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Dear IBM Senior Leaders:


Re: Voting Your IBM Shares for the 2017 Annual Meeting


I am writing to remind each of you to make sure to vote all of your IBM shares for the 2017 Annual Meeting.  By now you should have received a copy of IBM’s 2017 Proxy Statement along with the proxy card or notice of Internet availability of proxy materials. If you hold IBM shares in “street name” (i.e., through a bank or broker), you will have received a voter instruction form from your bank or broker.  We expect that many of you will receive multiple copies of the proxy materials, reflecting different ownership accounts you may have.  Please make sure to vote all of the proxy voting cards that you receive or follow the instructions on the notice of Internet availability of proxy materials, if applicable.


In 2016, IBM generated $79.9 billion in revenue remained highly profitable, and returned $8.8 billion to you, our stockholders —including dividends of $5.3 billion and $3.5 billion in gross share repurchases.  We increased our dividend for the 21st consecutive year, and 2016 was IBM’s 101st straight year of providing one.  Also in 2016, IBM’s total stockholder return increased more than 25%, outperforming the market and more than double the return of the S&P 500. While our transformation continues, a strong foundation is now in place.  Our strategic imperatives — cloud, analytics, mobile, social and security — at $33 billion, now contribute 41% of IBM’s revenue, up from 35% just last year, and grew double digits in 2016.  We’re on pace to achieve our goal of growing these businesses to $40 billion by 2018.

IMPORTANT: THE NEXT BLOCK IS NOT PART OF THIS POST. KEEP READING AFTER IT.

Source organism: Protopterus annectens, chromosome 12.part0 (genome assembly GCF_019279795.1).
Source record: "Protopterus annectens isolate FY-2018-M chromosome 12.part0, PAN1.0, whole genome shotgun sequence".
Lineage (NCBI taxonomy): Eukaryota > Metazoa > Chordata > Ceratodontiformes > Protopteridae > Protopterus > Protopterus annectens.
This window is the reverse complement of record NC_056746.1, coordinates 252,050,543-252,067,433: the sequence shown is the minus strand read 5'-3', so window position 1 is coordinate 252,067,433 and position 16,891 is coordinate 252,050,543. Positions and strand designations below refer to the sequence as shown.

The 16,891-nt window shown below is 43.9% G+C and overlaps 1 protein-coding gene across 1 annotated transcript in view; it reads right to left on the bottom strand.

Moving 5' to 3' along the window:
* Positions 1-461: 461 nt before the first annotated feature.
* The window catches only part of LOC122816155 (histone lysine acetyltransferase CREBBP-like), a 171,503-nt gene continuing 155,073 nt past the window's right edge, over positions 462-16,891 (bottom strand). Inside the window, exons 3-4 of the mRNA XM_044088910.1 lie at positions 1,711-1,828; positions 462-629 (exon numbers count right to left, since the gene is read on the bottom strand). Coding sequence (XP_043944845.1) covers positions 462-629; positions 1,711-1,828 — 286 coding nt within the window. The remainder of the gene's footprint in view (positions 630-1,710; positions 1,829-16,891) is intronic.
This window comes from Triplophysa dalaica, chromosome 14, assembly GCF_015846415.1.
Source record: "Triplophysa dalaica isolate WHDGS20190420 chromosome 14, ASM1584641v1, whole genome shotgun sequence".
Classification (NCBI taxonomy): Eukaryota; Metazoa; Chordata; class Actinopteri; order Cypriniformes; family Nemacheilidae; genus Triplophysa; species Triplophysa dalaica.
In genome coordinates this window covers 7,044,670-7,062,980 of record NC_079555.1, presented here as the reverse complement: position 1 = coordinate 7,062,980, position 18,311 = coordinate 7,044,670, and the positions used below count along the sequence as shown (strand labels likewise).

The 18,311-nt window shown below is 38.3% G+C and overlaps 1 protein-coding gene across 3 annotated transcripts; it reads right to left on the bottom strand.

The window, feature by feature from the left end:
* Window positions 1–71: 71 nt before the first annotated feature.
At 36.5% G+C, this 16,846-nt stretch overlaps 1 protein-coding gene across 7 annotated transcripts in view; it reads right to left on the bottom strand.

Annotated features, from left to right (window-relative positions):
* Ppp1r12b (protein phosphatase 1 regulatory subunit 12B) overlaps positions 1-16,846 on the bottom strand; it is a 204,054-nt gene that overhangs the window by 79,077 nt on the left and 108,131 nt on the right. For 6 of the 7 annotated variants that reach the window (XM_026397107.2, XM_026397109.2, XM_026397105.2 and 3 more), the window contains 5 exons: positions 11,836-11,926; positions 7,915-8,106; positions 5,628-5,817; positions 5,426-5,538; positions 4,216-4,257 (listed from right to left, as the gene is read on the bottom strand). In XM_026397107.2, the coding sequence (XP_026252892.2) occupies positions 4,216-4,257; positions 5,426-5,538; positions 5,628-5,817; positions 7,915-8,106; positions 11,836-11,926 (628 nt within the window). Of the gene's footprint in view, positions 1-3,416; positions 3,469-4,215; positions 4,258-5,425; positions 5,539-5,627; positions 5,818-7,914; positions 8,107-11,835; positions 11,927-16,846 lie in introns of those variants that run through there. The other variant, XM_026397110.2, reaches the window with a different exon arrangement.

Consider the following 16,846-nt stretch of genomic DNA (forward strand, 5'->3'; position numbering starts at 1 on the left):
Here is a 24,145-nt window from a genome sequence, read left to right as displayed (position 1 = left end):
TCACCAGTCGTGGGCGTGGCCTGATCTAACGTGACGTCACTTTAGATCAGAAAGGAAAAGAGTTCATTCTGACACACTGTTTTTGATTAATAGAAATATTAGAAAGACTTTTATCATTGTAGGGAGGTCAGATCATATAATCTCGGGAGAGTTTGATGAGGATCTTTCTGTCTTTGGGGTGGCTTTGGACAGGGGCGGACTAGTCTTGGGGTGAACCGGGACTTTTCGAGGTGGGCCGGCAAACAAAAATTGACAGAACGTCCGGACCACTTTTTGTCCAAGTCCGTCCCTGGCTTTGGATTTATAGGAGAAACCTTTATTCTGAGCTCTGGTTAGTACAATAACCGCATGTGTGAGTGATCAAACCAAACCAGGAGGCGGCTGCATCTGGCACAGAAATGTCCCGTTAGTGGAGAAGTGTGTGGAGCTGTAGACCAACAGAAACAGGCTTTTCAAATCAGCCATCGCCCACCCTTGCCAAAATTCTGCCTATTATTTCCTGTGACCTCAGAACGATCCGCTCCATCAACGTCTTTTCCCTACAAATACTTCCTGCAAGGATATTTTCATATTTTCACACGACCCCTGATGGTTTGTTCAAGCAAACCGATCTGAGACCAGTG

It is important that you show your support for IBM and vote your shares.  In particular, we are asking you to support management and the Board of Directors by voting FOR all of our directors (voting item #1), FOR the ratification of our independent accounting firm (voting item #2), FOR our Say on Pay Proposal (voting item #3), and AGAINST all three of the stockholder proposals — lobbying disclosure, 10% special meeting provision, and proxy access (voting items #5, #6 and #7). For the reasons explained in our Proxy Statement, we believe that such votes are in the best interests of our Company and its stockholders.